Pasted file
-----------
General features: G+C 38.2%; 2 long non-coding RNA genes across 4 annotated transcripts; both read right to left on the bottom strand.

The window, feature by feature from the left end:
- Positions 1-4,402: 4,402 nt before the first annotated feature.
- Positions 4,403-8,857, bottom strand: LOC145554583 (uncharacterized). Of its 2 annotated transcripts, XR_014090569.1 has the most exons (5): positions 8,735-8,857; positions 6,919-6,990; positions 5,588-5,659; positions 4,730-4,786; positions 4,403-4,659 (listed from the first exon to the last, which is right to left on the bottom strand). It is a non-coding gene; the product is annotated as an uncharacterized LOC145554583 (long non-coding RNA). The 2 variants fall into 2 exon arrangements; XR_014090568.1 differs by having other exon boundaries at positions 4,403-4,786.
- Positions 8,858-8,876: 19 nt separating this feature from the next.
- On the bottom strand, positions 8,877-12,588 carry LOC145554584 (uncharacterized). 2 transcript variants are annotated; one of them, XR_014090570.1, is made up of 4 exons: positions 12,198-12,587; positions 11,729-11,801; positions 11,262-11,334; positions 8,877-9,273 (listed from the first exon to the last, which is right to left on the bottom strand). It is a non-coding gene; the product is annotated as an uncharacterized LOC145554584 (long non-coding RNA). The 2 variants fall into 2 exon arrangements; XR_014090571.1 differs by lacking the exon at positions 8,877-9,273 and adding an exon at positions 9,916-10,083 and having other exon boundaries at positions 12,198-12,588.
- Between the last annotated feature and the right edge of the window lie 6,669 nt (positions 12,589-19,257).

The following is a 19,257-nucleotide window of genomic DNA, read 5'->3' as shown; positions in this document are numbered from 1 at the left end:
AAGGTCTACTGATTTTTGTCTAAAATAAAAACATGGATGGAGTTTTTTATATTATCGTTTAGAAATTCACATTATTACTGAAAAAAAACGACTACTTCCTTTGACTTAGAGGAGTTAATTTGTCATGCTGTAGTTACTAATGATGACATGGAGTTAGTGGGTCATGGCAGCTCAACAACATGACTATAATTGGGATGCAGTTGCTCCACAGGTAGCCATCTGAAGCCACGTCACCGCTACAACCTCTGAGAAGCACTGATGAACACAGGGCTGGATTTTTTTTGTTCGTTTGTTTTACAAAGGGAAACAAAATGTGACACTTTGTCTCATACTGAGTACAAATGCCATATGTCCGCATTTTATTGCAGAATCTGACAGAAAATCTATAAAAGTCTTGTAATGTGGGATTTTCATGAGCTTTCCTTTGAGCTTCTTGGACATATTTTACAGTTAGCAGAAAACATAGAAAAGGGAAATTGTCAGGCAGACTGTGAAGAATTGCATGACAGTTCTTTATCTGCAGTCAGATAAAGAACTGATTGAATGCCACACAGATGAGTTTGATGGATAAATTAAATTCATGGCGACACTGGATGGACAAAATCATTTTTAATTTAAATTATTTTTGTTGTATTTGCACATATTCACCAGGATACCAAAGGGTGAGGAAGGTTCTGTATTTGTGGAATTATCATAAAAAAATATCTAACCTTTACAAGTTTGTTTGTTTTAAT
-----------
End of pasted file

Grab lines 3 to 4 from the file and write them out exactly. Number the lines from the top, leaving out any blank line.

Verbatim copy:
- Positions 1-4,402: 4,402 nt before the first annotated feature.
- Positions 4,403-8,857, bottom strand: LOC145554583 (uncharacterized). Of its 2 annotated transcripts, XR_014090569.1 has the most exons (5): positions 8,735-8,857; positions 6,919-6,990; positions 5,588-5,659; positions 4,730-4,786; positions 4,403-4,659 (listed from the first exon to the last, which is right to left on the bottom strand). It is a non-coding gene; the product is annotated as an uncharacterized LOC145554583 (long non-coding RNA). The 2 variants fall into 2 exon arrangements; XR_014090568.1 differs by having other exon boundaries at positions 4,403-4,786.